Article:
A transposition is a 2-cycle.
For example, the only transpositions in ${S}_{3}$ are $(1,2)$, $(2,3)$, and $(1,3)$.
In this section we’re going to prove that every permutation can be written as a product of transpositions. Before we do so, here is some motivation for why we should expect this to be true.
One way we’ve already seen of illustrating a permutation $s$ in ${S}_{n}$ is to draw the numbers $1,2,\mathrm{\dots},n$ in a column, and then in another column to its right, and draw a line from each number $i$ in the first column to $s(i)$ in the second. You get what looks like a lot of pieces of string tangled together.
Here is a diagram of the permutation $s=(1,2,3,4,5)$. Think of the lines as pieces of string connecting $i$ on the left with $s(i)$ on the right.
Composing two permutations drawn in this way corresponds to placing their diagrams side-by-side:
Imagine taking such a diagram and stretching it out. You could divide it up into smaller diagrams, each of which contains only one crossing of strings.
A diagram with a single string crossing is a transposition, since only two numbers change place. The diagram above illustrates the fact that
$$(1,2,3,4)=(1,2)(2,3)(3,4).$$ |
Now we’re ready for a formal proof of the result that every permutation equals a product of transpositions. We first do it for cycles, for which we need a lemma.
Let ${a}_{\mathrm{1}}\mathrm{,}{a}_{\mathrm{2}}\mathrm{,}\mathrm{\dots}\mathrm{,}{a}_{m}\mathrm{,}{a}_{m\mathrm{+}\mathrm{1}}$ be distinct numbers. Then
$$({a}_{1},{a}_{2})({a}_{2},{a}_{3},\mathrm{\dots},{a}_{m+1})=({a}_{1},{a}_{2},\mathrm{\dots},{a}_{m+1}).$$ |
For example, you should check by calculating the two row notation for both sides that
$(1,2)(2,3)$ | $=(1,2,3)$ | ||
$(2,3)(3,1,4,5)$ | $=(2,3,1,4,5)$ | ||
$(7,2)(2,8,9,6,4)$ | $=(7,2,8,9,6,4).$ |
Let
$r$ | $=({a}_{1},{a}_{2},\mathrm{\dots},{a}_{m+1})$ | ||
$t$ | $=({a}_{1},{a}_{2})$ | ||
$s$ | $=({a}_{2},{a}_{3},\mathrm{\dots},{a}_{m+1})$ |
so that we have to show $r(s)=t(s(x))$ for all integers $x$. If $x$ is not one of the ${a}_{i}$ then $r(x)=x$, $s(x)=x$, and $t(x)=x$ so $r(x)=t(s(x))=x$. We only need to do the case when $x$ is equal to ${a}_{i}$ for some $1\u2a7di\u2a7dm+1$.
Let $i=1$. Then $r({a}_{1})={a}_{2}$, and $s({a}_{1})={a}_{1}$ and $t({a}_{1})={a}_{2}$ so $t(s({a}_{1}))={a}_{2}=r({a}_{1})$.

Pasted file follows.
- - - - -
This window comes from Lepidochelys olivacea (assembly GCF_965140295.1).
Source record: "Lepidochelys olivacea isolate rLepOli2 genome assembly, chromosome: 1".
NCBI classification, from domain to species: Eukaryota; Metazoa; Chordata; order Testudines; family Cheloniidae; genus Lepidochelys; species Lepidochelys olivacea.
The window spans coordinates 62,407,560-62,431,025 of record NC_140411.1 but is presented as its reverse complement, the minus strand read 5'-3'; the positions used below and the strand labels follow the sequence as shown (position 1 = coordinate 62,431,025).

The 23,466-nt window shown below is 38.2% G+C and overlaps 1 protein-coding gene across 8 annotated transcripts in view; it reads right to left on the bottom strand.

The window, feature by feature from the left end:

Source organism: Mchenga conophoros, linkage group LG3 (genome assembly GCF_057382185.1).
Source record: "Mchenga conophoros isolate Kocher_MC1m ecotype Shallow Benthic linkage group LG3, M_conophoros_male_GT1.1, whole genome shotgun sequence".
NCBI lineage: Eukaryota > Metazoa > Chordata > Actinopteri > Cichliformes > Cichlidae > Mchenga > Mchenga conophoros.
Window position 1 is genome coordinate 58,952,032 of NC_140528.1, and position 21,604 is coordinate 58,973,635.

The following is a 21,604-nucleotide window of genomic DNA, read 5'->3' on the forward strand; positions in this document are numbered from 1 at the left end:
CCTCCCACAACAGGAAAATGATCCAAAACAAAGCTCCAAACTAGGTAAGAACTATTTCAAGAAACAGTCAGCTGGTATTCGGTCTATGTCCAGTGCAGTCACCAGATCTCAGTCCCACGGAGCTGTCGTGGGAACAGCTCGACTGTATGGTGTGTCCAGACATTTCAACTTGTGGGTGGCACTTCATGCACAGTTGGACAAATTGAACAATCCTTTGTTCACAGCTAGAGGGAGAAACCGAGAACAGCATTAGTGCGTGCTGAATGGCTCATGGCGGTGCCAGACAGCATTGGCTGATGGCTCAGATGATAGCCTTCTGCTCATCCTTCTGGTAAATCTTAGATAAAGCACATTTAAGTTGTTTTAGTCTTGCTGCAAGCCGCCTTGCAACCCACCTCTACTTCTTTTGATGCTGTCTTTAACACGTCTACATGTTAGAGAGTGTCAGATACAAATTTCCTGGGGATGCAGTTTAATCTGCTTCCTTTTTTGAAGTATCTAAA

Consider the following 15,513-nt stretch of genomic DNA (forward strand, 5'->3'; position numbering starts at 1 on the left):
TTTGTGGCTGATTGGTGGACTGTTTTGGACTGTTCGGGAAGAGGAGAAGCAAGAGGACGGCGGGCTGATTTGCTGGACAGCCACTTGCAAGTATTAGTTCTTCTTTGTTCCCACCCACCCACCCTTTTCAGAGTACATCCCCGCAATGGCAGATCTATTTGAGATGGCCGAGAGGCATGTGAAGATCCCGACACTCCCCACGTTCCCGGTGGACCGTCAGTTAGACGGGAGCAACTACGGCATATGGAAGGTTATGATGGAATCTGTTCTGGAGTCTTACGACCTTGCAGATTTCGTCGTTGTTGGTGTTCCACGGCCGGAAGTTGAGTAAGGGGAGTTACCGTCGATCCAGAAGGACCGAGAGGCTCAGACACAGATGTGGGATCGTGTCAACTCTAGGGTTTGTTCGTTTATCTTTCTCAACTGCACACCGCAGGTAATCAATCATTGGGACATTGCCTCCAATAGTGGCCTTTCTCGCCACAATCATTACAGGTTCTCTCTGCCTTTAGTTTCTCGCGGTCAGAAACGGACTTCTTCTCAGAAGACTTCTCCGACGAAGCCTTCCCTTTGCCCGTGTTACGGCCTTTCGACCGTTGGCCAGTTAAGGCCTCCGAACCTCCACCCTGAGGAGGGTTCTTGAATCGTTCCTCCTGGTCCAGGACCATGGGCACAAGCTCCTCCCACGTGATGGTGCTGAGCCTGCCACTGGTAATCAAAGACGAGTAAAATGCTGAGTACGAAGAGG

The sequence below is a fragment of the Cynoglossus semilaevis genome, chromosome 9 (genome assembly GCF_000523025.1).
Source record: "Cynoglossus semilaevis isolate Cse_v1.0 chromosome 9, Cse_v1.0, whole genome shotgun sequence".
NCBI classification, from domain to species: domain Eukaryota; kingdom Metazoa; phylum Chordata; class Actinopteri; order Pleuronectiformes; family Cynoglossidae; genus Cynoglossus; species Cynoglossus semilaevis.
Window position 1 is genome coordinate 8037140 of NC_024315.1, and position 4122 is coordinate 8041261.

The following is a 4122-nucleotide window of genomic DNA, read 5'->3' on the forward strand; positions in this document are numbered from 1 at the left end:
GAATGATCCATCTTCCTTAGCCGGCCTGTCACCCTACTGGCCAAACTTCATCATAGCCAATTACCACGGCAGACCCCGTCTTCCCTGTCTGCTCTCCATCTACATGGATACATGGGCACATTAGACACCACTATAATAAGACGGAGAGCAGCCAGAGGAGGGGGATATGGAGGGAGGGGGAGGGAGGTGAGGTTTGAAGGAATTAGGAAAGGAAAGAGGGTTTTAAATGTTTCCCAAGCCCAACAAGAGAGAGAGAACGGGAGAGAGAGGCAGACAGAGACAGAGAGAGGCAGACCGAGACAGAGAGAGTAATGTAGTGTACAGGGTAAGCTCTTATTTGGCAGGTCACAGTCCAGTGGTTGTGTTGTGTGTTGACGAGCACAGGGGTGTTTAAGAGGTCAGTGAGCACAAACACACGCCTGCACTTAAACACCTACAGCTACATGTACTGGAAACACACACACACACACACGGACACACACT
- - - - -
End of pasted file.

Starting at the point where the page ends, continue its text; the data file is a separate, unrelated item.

Let $i=2$, so $r({a}_{2})={a}_{3}$. We have $s({a}_{2})={a}_{3}$ and $t({a}_{3})={a}_{3}$, so $t(s({a}_{2}))={a}_{3}=r({a}_{2})$.
Let $$, so, $r({a}_{i})={a}_{i+1}$, $s({a}_{i})={a}_{i+1}$, $t({a}_{i+1})={a}_{i+1}$, so $t(s({a}_{i}))=t({a}_{i+1})={a}_{i+1}=r({a}_{i})$.
Finally $r({a}_{m+1})={a}_{1}$, $s({a}_{m+1})={a}_{2}$, $t({a}_{2})={a}_{1}$, so $t(s({a}_{m+1}))={a}_{1}=r({a}_{m+1})$. ∎
Every cycle equals a product of transpositions.
Let $a=({a}_{1},\mathrm{\dots},{a}_{m})$ be a cycle. Lemma 2.15.1 tells us that
$$a=({a}_{1},{a}_{2})({a}_{2},{a}_{3},\mathrm{\dots},{a}_{m}).$$ |
Using that lemma again on the cycle $({a}_{2},\mathrm{\dots},{a}_{m})$ we get
$$a=({a}_{1},{a}_{2})({a}_{2},{a}_{3})({a}_{3},{a}_{4},\mathrm{\dots},{a}_{m}).$$ |
Repeating this gives
$$a=({a}_{1},{a}_{2})({a}_{2},{a}_{3})\mathrm{\cdots}({a}_{m-1},{a}_{m})$$ |
which shows that $a$ can be written as a product of transpositions. ∎
To illustrate this result you should check by computing both sides that
$$(1,2,3,4)=(1,2)(2,3)(3,4).$$ |
Every permutation in ${S}_{n}$ is equal to a product of transpositions.
Let $p$ be a permutation. We have seen that every permutation can be written as a product of cycles, so there are cycles ${c}_{1},\mathrm{\dots},{c}_{k}$ such that $p={c}_{1}\mathrm{\cdots}{c}_{k}$. The lemma above shows how to write each ${c}_{i}$ as a product of transpositions, which expresses $p$ as a product of transpositions too. ∎
Suppose we want to express
$$s=\left(\begin{array}{cccccc}1& 2& 3& 4& 5& 6\\ 2& 3& 1& 5& 6& 4\end{array}\right)$$ |
as a product of transpositions. A disjoint cycle decomposition for $s$ is
$$s=(1,2,3)(4,5,6)$$ |
and applying the lemma above, we get
$(1,2,3)$ | $=(1,2)(2,3)$ | ||
$(4,5,6)$ | $=(4,5)(5,6)$ |
So
$$s=(1,2,3)(4,5,6)=(1,2)(2,3)(4,5)(5,6).$$ |